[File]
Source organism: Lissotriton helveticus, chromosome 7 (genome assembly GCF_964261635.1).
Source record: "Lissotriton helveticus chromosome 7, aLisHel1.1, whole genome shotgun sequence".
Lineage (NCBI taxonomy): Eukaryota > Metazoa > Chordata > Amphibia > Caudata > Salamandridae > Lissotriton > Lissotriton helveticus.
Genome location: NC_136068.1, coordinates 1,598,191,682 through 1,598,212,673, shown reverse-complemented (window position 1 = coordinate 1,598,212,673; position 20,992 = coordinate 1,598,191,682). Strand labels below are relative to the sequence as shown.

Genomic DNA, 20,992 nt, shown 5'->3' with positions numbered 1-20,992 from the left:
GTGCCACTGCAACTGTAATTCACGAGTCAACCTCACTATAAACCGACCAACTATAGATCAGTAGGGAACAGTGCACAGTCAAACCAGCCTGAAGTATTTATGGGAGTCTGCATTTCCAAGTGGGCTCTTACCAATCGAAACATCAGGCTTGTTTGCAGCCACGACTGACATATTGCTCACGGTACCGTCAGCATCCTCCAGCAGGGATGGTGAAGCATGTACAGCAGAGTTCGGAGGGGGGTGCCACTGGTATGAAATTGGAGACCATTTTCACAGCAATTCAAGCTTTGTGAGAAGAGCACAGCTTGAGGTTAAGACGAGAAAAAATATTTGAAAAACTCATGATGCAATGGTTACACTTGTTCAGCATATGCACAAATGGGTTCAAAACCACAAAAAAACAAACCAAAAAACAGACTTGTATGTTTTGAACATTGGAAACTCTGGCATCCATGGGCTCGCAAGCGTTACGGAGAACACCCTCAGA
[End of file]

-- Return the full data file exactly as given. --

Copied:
Source organism: Lissotriton helveticus, chromosome 7 (genome assembly GCF_964261635.1).
Source record: "Lissotriton helveticus chromosome 7, aLisHel1.1, whole genome shotgun sequence".
Lineage (NCBI taxonomy): Eukaryota > Metazoa > Chordata > Amphibia > Caudata > Salamandridae > Lissotriton > Lissotriton helveticus.
Genome location: NC_136068.1, coordinates 1,598,191,682 through 1,598,212,673, shown reverse-complemented (window position 1 = coordinate 1,598,212,673; position 20,992 = coordinate 1,598,191,682). Strand labels below are relative to the sequence as shown.

Genomic DNA, 20,992 nt, shown 5'->3' with positions numbered 1-20,992 from the left:
GTGCCACTGCAACTGTAATTCACGAGTCAACCTCACTATAAACCGACCAACTATAGATCAGTAGGGAACAGTGCACAGTCAAACCAGCCTGAAGTATTTATGGGAGTCTGCATTTCCAAGTGGGCTCTTACCAATCGAAACATCAGGCTTGTTTGCAGCCACGACTGACATATTGCTCACGGTACCGTCAGCATCCTCCAGCAGGGATGGTGAAGCATGTACAGCAGAGTTCGGAGGGGGGTGCCACTGGTATGAAATTGGAGACCATTTTCACAGCAATTCAAGCTTTGTGAGAAGAGCACAGCTTGAGGTTAAGACGAGAAAAAATATTTGAAAAACTCATGATGCAATGGTTACACTTGTTCAGCATATGCACAAATGGGTTCAAAACCACAAAAAAACAAACCAAAAAACAGACTTGTATGTTTTGAACATTGGAAACTCTGGCATCCATGGGCTCGCAAGCGTTACGGAGAACACCCTCAGA